First downpours of 2018 hits Rohingya camps in Cox’s Bazar as monsoon season nears
April 19, Cox’s Bazar – The first heavy rains of 2018 have hit Cox’s Bazar ahead of the much dreaded monsoon season, drenching refugee camps that are now home to nearly 800,000 Rohingya.
There was some rain early on Wednesday followed by a heavy downpour this morning. The rain comes during what’s known as the pre-monsoon season—when severe storms and heavy rains are common—before Bangladesh’s devastating monsoon season starts in earnest in late May or early June.
Save the Children’s media and communications manager in Cox’s Bazar, Daphnee Cook, said heavy rain fell for over an hour today with sporadic showers forecast over the coming days.
“As we feared, this first deluge is already wreaking havoc in the camps, with a number low-lying areas flooded and access made much more difficult. It was alarming how quickly dirt turned into mud and puddles the size of wading pools formed.”
She said the rains threaten an already vulnerable population.
“These rains signal even harder times ahead for Rohingya families who fled brutal violence in Myanmar before coming to Bangladesh. Not only are they facing grim conditions in overcrowded refugee camps where they rely on food rations to survive, but now they have to worry about dangerous storms, heavy rains and the risk of flooding and landslides, as well as an increased likelihood of outbreaks of disease,” Ms Cook said.
“This weather is particularly concerning for children, who risk becoming separated from their families and caregivers, as well as developing skin diseases due to increased humidity. They also risk losing access to vital services like health clinics, nutrition centres and child friendly spaces, which provide them with a sense of calm and happiness in the camps.”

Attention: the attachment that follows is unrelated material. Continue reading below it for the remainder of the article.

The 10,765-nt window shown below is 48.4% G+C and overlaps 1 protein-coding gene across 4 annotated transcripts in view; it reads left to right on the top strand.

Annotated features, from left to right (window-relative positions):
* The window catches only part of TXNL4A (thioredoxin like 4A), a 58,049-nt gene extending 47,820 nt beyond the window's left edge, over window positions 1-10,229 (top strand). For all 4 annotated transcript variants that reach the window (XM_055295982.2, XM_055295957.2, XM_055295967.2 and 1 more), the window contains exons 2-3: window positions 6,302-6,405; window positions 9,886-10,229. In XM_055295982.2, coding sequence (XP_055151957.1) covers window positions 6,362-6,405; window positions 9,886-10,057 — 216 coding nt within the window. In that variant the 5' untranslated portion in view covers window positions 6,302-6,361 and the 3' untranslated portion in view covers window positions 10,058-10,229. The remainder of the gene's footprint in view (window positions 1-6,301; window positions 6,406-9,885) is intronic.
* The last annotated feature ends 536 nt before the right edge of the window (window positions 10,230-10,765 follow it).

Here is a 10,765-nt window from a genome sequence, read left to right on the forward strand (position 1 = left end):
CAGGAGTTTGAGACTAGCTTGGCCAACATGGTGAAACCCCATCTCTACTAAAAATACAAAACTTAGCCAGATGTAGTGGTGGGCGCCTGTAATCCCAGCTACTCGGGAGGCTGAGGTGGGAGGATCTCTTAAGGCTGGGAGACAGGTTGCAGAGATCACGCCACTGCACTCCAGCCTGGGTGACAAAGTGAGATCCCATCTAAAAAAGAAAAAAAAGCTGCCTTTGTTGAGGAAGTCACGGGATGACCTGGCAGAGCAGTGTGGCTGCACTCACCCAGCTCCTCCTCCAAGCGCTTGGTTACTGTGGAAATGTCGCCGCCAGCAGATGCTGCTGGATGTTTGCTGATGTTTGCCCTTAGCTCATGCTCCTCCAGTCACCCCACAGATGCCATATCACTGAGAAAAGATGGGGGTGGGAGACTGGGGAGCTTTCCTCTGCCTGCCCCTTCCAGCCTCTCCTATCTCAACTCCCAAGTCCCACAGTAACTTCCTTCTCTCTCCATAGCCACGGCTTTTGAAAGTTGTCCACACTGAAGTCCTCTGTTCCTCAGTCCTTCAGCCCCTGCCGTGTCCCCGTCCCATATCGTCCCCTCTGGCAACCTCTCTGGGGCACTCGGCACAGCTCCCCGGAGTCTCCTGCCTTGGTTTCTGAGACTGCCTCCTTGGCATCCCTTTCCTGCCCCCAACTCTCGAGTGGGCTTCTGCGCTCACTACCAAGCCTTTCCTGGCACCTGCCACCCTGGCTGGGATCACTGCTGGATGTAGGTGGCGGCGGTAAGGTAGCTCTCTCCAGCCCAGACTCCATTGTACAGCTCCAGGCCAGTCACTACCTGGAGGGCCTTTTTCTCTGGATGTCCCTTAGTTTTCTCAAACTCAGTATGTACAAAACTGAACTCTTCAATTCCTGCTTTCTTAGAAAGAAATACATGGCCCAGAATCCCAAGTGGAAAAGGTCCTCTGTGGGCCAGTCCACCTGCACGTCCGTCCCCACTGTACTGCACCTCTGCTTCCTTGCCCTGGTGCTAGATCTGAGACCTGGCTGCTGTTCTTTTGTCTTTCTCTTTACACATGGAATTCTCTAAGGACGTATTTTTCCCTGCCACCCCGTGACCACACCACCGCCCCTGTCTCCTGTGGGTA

Save the Children has ramped up its monsoon preparation work in recent months, distributing shelter upgrade kits for the most at-risk homes, improving critical infrastructure like drains and bridges, reinforcing landslide-prone hillsides, and providing children with identity bracelets and guidance so they can be easily reunited with their families if they become separated in the rains. The aid agency has also strengthened facilities like health posts and child friendly spaces, and is making many of these services ‘mobile’ in order to reach those who aren’t able to move around because of the rains.
“For months, aid agencies and UN and government bodies have been working around the clock to help prepare local communities. Now that the first rains have hit, that preparation work is being put into action. Save the Children teams are ready to do whatever is required in Cox’s Bazar to support Rohingya and host community families in need,” Ms Cook said.
“It’s important that the international community steps up and fully funds the humanitarian response before the worst of the monsoon season is upon us. We also want to see more accessible and usable land allocated in Cox’s Bazar to relocate the most at-risk Rohingya families living in areas prone to flooding or landslides.
“In the coming months we’re going to see regular heavy rains that are guaranteed to bring even further hardship – destroying people’s shelters, flooding roads and making access to the camps extremely difficult. Making matters worse, we’re also at the beginning of the cyclone season. If a big storm hits the camps, it would be nothing short of disastrous.”
For media inquiries contact Daphnee Cook in Cox’s Bazar on +880 170 121 2608 or Evan Schuurman in Bangkok on +66 989 725 908.
- Save the Children has been responding to the Rohingya refugee crisis in Cox’s Bazar since 2012. Following the latest arrival of more than 670,000 refugees, the aid agency dramatically scaled up operations, reaching more than 637,000 newly arrived Rohingya, including through distributions of food, hygiene, shelter and household items, by setting up nine emergency health posts, installing more than 500 latrines and 30 deep tube wells, and running nearly 100 centres that support children’s wellbeing and learning in their mother tongue, Rohingya.